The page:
On a recent summer day in Austin, Texas—one of those days when your car door handle feels like lava and taking a walk outside is a monumental feat—the heat index hovered around a sweltering 115 degrees. Inside the brewery at The Brewer’s Table, the temperature rose to 85 degrees, spoiling an entire batch of lager in the process. The easy thing to do would have been to pour it down the drain. Instead, head brewer Drew Durish turned it into vinegar.
“It’s not dead; there’s still life in it,” he recalls of the spoiled batch. “And we can find a way to turn it around and do something right by it.”
Salvaging, reusing, sustaining— whatever you want to call it, it’s all part of the driving ethos behind The Brewer’s Table, a progressive restaurant and brewery that opened in East Austin’s Govalle neighborhood in April. Jake Maddux, a stalwart in the restaurant and beer industry, conceived of the idea more than five years ago: A thorough integration of a restaurant and a brewery that centers around sustainability, maximizing creativity while minimizing waste. He had the dream, but he needed the team. Enter Durish, formerly of Live Oak Brewing, and executive chef Zach Hunter.
“Drew and I met for breakfast and beers bright and early one day,” says Hunter, who previously ran the kitchen at Fixe, a Southern restaurant in downtown Austin. “Jake gave us both homework.” The task for Durish was brainstorming beers that would use ingredients from Hunter’s pantry. For Hunter it was designing dishes that encorporated barley, hops and yeast.
“I tell people this a lot: I didn’t know much about brewing beer before this project,” Hunter admits.
Durish was in the same boat. “I thought I had an open mind and an open palate about food going into this, and it’s almost embarrassing to look back and realize I barely scratched the surface, given the breadth of ingredients he’s introduced me to.”
By constantly brainstorming and stepping into each others’ workspaces, though, a synergy was found. On the menu is chicken paprikash with beer grain spaetzle, chips featuring beer brine and malt vinegar, and whipped chocolate mousse made with malted rye. Durish’s lineup of lagers is a split between wildly inventive brews and crushable creations, with beers such as the Sleepytime Lagerbier, which uses the same toasted milk powder that Hunter incorporates in his desserts. It’s a collaborative process that involves thinking outside the box and constantly asking, “What else can we make with that?”
Take, for example, corn husks. After Hunter made a corn-based infusion—toasting corn husks and steeping them in cold water for a couple weeks, which eventually became toasted corn broth used in a red snapper dish—the two started throwing around ideas for how it could be used in the brewery.
“With the cold liquor tank, I can cold steep those corn husks and that will become the brewing water,” says Durish. “So we toasted pounds of corn husks, then infused it into the water and recirculated it for four or five days on cold, and then brewed with that water.” It’s still in the early phases, but the experiment has inspired Durish to start thinking about other off-the-wall infusions.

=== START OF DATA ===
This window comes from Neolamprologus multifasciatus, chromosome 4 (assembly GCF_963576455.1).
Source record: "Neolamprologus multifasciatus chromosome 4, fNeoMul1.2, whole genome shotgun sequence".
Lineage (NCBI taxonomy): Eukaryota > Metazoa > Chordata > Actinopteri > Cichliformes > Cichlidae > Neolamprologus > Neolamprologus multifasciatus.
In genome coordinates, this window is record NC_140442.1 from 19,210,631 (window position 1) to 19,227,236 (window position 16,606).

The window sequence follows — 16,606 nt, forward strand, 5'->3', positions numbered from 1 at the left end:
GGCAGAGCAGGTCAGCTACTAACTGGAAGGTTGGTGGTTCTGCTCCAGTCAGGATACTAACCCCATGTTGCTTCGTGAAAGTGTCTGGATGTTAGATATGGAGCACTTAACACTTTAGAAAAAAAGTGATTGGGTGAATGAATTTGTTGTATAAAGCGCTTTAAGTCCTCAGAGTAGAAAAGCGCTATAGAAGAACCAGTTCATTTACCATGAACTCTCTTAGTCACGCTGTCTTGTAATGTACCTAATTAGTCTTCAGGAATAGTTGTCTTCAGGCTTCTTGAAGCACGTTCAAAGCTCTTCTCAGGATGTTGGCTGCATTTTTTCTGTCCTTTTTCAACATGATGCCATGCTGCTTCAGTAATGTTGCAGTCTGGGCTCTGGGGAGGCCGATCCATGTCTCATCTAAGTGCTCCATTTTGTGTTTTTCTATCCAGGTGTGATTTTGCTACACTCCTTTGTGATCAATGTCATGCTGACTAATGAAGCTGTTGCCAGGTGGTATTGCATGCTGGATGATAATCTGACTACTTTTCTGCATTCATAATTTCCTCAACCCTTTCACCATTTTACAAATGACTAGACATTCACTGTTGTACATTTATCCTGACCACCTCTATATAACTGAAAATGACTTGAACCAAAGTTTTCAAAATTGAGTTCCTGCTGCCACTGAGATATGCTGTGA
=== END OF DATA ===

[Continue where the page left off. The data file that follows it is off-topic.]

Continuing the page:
From the restaurant’s airy, plant-laden dining room, you can see a row of American oak tanks behind a glass window, beautiful things made by Foeder Crafters in St. Louis that are kept in the temperature-controlled aging room. Eventually, says Durish, they’ll be packaging beer to sell on site, but for now visitors can choose from a drink list of more than 25 guest beers in addition to the house lagers. Local breweries like Jester King and Zilker Brewing are given a nod, as are other friends: Upland Brewing, Avery Brewing and Brooklyn Brewery.
There have been hurdles in merging kitchen and brewery pantries, with the biggest culprit being the overbearing, highly potent hops. Hunter first tried making an oil infused with hops, but it was incredibly bitter and far too strong. While experimenting with a dry hops cure (a mix of salt, sugar and spices), he initially lost an entire batch of scallops, but later found success after making a few adjustments. Now, the kitchen uses a dry hop cure on whole rabbits, fish and ribs, such as the aged pork ribs featuring black beer vinegar, garden dry rub and yeast pickles.
“Zach has a lot of ingredients to play with in the kitchen, infinitely more than what you make beer with,” Maddux says. “It’s up to him to continually figure out new ways to incorporate the four basic ingredients that Drew uses and all the different byproducts and systems and processes, and vice versa.”
Any potential mishaps are nowhere to be seen by the time you sit down for a meal at The Brewer's Table, housed in a renovated 1950s quonset hut with high vaulted ceilings. Dried flowers hang from rafters above and decorate the table, which are later tossed into a batch of Transatlantic Flourish lager for aroma. Each dish is beautifully presented, from the plate of hearth bread and addictive mesquite butter to the venison tartare with sourdough pita. And as the fall season gets underway in Austin, a whole new list of ingredients becomes available for experimentation, such as acorn squash, apples and pears.
“I love sitting at the pass and chatting with Zach and figuring things out,” Durish says. “That’s where it starts. I ask him what’s coming in season or, if it’s not in season, what he’s feeling right now. I love it when it’s organic like that. Very rarely have I come up with beer concepts in a dark room or off in a corner somewhere.”